But Virginia (13-4) made a remarkable second-half comeback in the regular season and tournament, avenging earlier losses to Duke and North Carolina. Then the Cavaliers had the upset of the tournament, a 15-14 overtime win over Syracuse in the semifinals.

Yesterday, though, the Cavaliers could not control the tempo, and Princeton (14-1) slowed it down.

Virginia wanted to run, especially with attackmen Tim Whiteley and Michael Watson. Watson finished with three goals and Whiteley had four assists, but this was far from run-and-gun.

"Slow-paced?" said Tierney. "I wished I could have made it slower. This was a classic lacrosse game at our speed."

Virginia, though, hung tough. The Cavaliers never trailed by more than two, and Virginia attackman Doug Knight tied the game at 8-8 on a goal by Whiteley with 1:20 left. Virginia won the ensuing faceoff, but lost possession when its player inadvertently stepped out of the box with 1:08 left.

"We came up short against one of the most experienced teams in the country," said Starsia. "We beat North Carolina on the road. We beat an experienced Syracuse team in the semifinals. You feel good about the effort, but you feel bad because these opportunities are so few that you hate to lose one."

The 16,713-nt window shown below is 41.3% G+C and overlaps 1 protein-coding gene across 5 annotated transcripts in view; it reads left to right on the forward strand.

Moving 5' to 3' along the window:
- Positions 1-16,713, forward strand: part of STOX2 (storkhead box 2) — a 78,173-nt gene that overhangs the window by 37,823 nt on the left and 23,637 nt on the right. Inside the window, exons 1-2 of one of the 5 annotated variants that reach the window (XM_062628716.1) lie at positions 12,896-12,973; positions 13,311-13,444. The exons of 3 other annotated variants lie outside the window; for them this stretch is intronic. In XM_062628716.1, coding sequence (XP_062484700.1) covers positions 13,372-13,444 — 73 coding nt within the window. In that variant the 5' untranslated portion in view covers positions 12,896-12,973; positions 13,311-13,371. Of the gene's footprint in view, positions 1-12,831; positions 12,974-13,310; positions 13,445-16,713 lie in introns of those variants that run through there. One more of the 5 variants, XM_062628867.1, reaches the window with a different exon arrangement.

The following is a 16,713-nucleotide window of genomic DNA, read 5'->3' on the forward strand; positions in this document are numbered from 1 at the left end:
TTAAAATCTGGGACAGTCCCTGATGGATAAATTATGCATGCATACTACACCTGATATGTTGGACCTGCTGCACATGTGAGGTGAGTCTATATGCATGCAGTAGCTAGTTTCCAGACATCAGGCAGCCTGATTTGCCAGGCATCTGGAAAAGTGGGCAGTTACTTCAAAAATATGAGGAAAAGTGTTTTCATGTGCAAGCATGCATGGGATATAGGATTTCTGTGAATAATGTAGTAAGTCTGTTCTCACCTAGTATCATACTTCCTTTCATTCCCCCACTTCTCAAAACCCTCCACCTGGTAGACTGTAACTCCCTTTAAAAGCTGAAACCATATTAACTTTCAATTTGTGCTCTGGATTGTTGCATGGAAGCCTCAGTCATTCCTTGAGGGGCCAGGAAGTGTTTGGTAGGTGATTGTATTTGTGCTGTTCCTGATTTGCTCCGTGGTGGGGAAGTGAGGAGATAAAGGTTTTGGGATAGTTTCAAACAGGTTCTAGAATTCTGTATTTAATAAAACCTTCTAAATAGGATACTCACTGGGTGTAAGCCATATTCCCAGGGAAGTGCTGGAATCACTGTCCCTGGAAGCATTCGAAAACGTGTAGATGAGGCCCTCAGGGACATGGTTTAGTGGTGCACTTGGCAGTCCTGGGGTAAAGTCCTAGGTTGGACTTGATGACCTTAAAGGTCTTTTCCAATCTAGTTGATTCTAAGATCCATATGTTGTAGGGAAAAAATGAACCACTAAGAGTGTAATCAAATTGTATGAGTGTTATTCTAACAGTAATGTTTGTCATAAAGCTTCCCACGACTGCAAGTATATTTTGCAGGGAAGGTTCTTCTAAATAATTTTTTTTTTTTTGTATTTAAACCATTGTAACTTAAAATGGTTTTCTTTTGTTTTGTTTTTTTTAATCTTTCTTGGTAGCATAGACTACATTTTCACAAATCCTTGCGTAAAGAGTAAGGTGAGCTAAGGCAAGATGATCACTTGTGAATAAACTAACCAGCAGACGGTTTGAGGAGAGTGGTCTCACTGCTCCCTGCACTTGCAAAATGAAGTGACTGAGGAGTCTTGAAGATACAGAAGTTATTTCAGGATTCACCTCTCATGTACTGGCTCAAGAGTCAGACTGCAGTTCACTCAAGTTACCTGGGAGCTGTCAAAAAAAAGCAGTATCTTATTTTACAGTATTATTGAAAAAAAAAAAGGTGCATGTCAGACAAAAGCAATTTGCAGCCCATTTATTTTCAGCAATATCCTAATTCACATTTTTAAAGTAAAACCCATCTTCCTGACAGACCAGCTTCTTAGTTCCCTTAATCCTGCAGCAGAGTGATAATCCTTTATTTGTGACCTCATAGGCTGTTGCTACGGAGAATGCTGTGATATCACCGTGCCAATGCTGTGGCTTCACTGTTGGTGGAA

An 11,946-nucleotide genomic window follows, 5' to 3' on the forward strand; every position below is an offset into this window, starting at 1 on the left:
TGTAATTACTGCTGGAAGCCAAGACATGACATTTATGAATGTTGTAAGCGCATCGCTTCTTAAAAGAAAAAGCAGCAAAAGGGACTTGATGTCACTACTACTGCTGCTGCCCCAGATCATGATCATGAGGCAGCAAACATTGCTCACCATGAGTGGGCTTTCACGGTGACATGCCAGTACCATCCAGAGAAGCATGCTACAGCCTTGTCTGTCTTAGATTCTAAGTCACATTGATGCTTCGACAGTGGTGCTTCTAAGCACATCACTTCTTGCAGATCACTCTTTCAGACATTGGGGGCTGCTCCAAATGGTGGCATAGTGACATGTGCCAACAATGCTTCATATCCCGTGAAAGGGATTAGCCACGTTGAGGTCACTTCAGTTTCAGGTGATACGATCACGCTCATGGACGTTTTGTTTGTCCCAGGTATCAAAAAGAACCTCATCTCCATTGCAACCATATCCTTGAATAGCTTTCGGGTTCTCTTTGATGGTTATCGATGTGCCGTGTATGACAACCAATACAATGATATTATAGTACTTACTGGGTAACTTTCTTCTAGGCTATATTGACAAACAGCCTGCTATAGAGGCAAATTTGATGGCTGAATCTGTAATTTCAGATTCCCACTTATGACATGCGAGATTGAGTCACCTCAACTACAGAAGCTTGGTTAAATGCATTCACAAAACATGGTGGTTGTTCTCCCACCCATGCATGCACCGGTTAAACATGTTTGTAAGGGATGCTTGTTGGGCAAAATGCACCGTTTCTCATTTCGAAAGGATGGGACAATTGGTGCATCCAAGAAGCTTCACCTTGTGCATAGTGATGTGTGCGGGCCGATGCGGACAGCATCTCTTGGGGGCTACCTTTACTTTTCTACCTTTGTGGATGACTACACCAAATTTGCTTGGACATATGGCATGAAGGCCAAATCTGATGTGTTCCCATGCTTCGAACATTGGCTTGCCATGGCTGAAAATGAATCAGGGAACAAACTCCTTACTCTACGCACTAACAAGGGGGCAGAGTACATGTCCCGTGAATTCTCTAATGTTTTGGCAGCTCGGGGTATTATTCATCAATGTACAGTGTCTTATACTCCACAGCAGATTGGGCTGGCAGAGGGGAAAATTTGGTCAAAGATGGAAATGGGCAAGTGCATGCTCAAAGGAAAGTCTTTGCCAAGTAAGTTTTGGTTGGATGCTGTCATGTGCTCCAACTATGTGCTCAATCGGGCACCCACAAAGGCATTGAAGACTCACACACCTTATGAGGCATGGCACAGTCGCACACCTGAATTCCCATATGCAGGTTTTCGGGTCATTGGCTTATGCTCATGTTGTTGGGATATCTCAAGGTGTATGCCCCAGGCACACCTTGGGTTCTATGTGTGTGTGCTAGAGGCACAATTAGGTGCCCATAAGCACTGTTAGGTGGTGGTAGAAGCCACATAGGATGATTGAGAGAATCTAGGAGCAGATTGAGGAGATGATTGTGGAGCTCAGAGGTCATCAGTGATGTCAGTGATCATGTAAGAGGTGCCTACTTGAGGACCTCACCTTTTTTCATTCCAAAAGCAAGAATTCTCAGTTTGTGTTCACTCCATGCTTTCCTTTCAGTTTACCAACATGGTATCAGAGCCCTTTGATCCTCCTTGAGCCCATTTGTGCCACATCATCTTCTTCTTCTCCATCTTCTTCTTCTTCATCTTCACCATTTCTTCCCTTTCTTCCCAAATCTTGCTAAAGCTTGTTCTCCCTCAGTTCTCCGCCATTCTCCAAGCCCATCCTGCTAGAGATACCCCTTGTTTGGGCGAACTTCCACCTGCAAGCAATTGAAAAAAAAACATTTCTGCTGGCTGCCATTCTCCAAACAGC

Princeton played great defense throughout the tournament, and showed character by beating two teams twice, Johns Hopkins and Virginia, on the way to the crown.

Meanwhile, Maryland, Loyola, North Carolina and Brown fell in tournament rematches against teams they had beaten earlier in the season.

Princeton had beaten Virginia, 14-6, on March 12, but from the outset this clearly was going to be a closer game.

Virginia took a 1-0 lead when attackman Sean Miller, from the top of the crease, took a pass from Whiteley and scored with 9:53 left in the period.

Conklin answered with a goal 59 seconds later, scoring from the right of the crease.

Conklin scored again with 1:50 left in the period after Lowe delivered a check, then fed Conklin with a bounce pass outside the crease.

But Whiteley made another big pass with 32 seconds left in the quarter from left of the crease and behind the goal, feeding charging Doug Knight for a goal that tied the score at 2-2.

The second quarter belonged to the goalies.

James Ireland had six saves, three from point-blank range. Bacigalupo had four saves, two on one-on-one chances. Watson finally broke the drought, scoring with 3:44 left in the half for a 3-2 Virginia lead.

It didn't last long. Princeton midfielder Paul Murphy, the first of any of the Tigers to shoot high all game, scored on a 15-footer with 2:33 remaining to tie the score.

Then, with 13 seconds left in the half, Princeton midfielder Scott Reinhardt lost control of the ball at the top of the crease but swiped it in for a goal that gave Princeton a 4-3 lead at halftime.